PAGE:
Sunday, December 1, 2013


St. Amand

Amand of Maastricht, Abbot
 also known as Amandus
 Born at Nantes, Lower Poitou, France, c. 584; died at Elnon in Belgium, c. 679; feast day formerly February 1.

Feastday: February 6
584 - 675


This great missionary was born in lower Poitou about the year 584. At the age of twenty, he retired to a small monastery in the island of Yeu, near that of Re. He had not been there more than a year when his father discovered him and tried to persuade him to return home. When he threatened to disinherit him, the saint cheerfully replied, "Christ is my only inheritance." Amand afterward went to Tours, where he was ordained, and then to Bourges, where he lived fifteen years under the direction of St. Austregisilus, the bishop, in a cell near the cathedral. After a pilgrimage to Rome, he returned to France and was consecrated bishop in 629 without any fixed See, receiving a general commission to teach the Faith to the heathens. He preached the gospel in Flanders and northern France, with a brief excursion to the Slavs in Carinthia and perhaps, to Gascony. He reproved King Dagobert I for his crimes and accordingly, was banished. But Dagobert soon recalled him, and asked him to baptize his newborn son Sigebert, afterwards to become a king and a saint. The people about Ghent were so ferociously hostile that no preacher dared venture among them. This moved Amand to attempt that mission, in the course of which he was sometimes beaten and thrown into the river. He persevered, however, and in the end people came in crowds droves to be baptized.

As well as being a great missionary, St. Amand was a father of monasticism in ancient Belgium, and a score of monasteries claimed him as founder. He found houses at Elnone (Saint-Amand-les-Eaux), near Tournai, which became his headquarters, St. Peters on Mont-Blendin at Ghent, but probably not St. Bavo's there as well; Nivells, for nuns, with Blessed Ida and St. Gertrude, Barisis-au-Bois, and probably three more. It is said, though possibly apocryphal, that in 646 he was chosen bishop of Maestricht, but that three years later, he resigned that See to St. Remaclus and returned to the missions which he had always had most at heart. He continued his labors among the heathens until a great age, when, broken with infirmities, he retired to Elnone. There he governed as Abbot for four years, spending his time in preparing for the death which came to him at last soon after 676. That St. Amand was one of the most imposing figures of the Merovingian epoch, is disputed by no serious historian; he was not unknown in England, and the pre-Reformation chapel of the Eyston family at east Hendred in Birkshire is dedicated in his honor.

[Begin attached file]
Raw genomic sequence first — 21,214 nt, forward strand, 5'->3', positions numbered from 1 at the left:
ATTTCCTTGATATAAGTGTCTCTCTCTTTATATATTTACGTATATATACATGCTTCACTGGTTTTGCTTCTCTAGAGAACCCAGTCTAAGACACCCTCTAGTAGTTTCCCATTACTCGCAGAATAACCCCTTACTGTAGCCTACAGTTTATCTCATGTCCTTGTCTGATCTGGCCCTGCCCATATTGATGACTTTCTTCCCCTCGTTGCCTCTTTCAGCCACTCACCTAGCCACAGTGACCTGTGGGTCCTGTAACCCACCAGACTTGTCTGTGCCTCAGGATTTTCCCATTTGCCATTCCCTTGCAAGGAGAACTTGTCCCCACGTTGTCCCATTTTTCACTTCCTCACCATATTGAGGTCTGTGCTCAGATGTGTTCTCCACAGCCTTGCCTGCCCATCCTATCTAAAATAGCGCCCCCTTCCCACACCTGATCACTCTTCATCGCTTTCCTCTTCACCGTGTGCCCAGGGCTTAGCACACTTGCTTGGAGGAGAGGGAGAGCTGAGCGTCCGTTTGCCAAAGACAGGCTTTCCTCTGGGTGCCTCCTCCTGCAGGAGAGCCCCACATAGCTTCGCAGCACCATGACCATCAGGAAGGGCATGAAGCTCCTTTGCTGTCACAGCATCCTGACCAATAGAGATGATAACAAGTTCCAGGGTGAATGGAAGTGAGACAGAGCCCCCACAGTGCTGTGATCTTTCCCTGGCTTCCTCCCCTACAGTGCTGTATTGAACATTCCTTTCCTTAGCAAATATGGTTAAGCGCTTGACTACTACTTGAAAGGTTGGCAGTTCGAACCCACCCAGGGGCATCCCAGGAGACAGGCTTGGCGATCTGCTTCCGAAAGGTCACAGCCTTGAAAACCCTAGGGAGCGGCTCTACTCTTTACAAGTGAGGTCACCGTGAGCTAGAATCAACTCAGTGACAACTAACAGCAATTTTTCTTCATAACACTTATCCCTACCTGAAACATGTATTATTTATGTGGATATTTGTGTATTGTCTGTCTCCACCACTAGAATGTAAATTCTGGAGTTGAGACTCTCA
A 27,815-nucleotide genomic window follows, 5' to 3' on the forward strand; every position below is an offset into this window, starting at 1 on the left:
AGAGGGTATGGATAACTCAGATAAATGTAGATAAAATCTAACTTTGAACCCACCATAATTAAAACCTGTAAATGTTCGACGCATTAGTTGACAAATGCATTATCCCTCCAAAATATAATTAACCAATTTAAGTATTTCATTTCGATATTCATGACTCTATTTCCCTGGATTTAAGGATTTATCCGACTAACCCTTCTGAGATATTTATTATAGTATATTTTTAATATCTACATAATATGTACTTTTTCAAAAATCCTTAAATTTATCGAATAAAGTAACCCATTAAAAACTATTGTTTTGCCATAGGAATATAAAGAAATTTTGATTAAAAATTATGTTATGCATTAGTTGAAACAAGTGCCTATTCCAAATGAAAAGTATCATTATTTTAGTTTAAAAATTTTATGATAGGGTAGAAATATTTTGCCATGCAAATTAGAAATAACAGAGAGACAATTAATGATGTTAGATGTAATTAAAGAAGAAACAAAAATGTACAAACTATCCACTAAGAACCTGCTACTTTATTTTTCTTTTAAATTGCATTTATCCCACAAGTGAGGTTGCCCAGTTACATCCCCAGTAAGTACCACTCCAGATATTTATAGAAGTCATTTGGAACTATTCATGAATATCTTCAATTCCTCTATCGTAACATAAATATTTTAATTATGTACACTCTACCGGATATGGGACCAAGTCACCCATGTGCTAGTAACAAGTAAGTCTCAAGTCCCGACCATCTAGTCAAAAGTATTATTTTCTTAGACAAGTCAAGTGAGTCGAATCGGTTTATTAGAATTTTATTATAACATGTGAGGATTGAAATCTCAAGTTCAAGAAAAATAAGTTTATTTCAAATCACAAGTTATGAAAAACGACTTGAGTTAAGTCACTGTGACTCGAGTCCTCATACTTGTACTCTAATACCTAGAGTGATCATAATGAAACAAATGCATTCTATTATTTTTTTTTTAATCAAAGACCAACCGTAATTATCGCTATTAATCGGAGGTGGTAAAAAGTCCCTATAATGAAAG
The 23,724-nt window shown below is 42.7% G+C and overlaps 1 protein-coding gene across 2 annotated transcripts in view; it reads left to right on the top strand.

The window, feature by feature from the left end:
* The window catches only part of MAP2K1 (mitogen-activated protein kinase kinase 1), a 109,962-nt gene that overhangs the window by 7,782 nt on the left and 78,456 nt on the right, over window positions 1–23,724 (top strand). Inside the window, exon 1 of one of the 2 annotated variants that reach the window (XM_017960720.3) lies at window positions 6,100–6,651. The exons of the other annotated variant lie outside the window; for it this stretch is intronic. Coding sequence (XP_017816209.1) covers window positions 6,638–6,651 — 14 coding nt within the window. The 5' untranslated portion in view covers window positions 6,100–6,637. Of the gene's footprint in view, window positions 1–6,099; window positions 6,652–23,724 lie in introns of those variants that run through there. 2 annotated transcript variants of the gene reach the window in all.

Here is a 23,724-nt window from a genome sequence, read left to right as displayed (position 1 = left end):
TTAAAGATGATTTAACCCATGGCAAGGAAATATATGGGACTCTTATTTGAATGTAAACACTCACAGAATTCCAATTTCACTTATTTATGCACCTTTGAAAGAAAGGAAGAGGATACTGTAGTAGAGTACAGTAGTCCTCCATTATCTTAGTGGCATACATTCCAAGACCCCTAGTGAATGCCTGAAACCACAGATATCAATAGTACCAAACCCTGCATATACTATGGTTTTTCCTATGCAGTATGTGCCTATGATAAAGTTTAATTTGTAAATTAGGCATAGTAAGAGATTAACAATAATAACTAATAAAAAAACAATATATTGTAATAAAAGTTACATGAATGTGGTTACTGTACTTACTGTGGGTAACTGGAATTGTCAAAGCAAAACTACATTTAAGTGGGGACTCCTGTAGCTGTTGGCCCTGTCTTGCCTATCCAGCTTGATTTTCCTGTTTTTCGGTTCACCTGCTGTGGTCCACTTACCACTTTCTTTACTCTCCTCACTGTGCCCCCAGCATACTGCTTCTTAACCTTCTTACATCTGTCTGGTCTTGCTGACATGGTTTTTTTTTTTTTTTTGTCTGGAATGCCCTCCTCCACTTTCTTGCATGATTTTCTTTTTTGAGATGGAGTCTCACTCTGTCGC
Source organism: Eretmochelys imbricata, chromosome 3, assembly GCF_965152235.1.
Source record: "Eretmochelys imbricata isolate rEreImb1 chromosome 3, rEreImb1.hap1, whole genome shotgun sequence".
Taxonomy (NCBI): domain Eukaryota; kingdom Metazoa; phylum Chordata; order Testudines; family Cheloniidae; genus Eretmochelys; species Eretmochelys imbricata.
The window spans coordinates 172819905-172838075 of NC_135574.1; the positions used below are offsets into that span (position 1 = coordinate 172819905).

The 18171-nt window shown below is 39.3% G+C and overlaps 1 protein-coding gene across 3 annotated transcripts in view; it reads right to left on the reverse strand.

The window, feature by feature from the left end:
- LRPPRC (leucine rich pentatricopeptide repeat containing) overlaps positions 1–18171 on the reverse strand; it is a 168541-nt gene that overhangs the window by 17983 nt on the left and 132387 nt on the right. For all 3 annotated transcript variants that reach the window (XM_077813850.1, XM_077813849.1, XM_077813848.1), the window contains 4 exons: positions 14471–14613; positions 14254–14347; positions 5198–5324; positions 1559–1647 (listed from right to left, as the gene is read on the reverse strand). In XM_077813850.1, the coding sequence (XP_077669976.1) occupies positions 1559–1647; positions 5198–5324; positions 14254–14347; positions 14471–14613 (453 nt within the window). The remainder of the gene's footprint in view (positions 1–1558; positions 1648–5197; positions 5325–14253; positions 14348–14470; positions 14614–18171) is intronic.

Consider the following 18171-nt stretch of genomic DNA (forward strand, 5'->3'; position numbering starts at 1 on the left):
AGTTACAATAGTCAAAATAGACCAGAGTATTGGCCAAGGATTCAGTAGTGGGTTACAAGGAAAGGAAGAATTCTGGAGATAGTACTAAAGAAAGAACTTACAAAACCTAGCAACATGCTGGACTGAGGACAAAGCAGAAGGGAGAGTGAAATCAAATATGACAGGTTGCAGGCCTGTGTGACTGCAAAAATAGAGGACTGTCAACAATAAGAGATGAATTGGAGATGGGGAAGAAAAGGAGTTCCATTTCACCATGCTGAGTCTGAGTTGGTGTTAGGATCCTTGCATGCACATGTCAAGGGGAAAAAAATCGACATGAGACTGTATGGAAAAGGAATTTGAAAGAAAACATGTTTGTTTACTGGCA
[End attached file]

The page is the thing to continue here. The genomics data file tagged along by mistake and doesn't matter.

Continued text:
Amand's pious parents are said to have been lords of the region where he was born. By vocation, Amand became a monk about 604 at a monastery on the island of Yeu (Oye). He had been there less than one year, when his father found him out, and desperately tried to persuade him to quit that state of life. To his threats of disinheritance, the saint cheerfully answered: "Christ is my only inheritance." Amand moved to Tours where he was ordained, and then was a hermit near the cathedral at Bourges, France, for 15 years under the direction of Bishop Saint Austregisilius before setting out to convert unbelievers. At Bourges he lived an austere life. His clothing was a single sackcloth, and his sustenance barley-bread and water.

 On his return from a pilgrimage to Rome at about age 45, he was consecrated a missionary bishop in 629, with no see. Amand was a tireless preacher, a wandering saint who worked as far afield as Flanders, among the Slavs of Carinthia along the River Danube, among the Basques in Navarre, and possibly in Gascony. Although the saint was exiled for censuring King Dagobert I, Amand continued his work elsewhere. He was soon recalled by Dagobert, who threw himself at Amand's feet to beg his pardon and had him baptize his new-born son, Saint Sigebert III, afterwards king.

 Despite initial difficulties, Amand was highly successful in evangelizing the area around Ghent. The idolatrous people about Ghent were so savage, that no preacher wanted to venture among them. This moved the saint to choose that mission. While he had the support of the Frankish kings, he often met with so much opposition from the peoples he tried to convert that Dagobert strongly suggested that Amand use force. During the course of his evangelizing Amand was often beaten, and sometimes thrown into the river. Undaunted, he continued preaching, though for a long time he saw no fruit, and supported himself by his labor. The miracle of his raising a dead man to life, at last opened the eyes of the barbarians, and the country came in crowds to receive baptism, destroying the temples of their idols with their own hands.

 He founded numerous monasteries in Belgium, including Mont-Blandin (and perhaps Mount Bavon) at Ghent and the Abbey of Elnon (later called Saint-Amand), as well as a convent at Nivelles. Some incorrectly say that he was chosen bishop of Maastricht, and that after three years he resigned to return to missionary work, although Pope Saint Martin had encouraged him to persevere. He spent the last four years of his life as abbot of Elnon Monastery near Tournai and died there, aged almost 90, after dictating his testament which has survived. His relics are kept at the monastery where he died.

 Amand's cultus was widespread in Flanders and Picardy, and reached England through visits of churchmen such as Saint Dunstan to his monasteries in Ghent or Elnon. His name occurs in several medieval English calendars, and a chapel is dedicated to him at East Hendred. The Sarum Breviary honored Saint Amandus and Saint Vedast with an office of nine lessons

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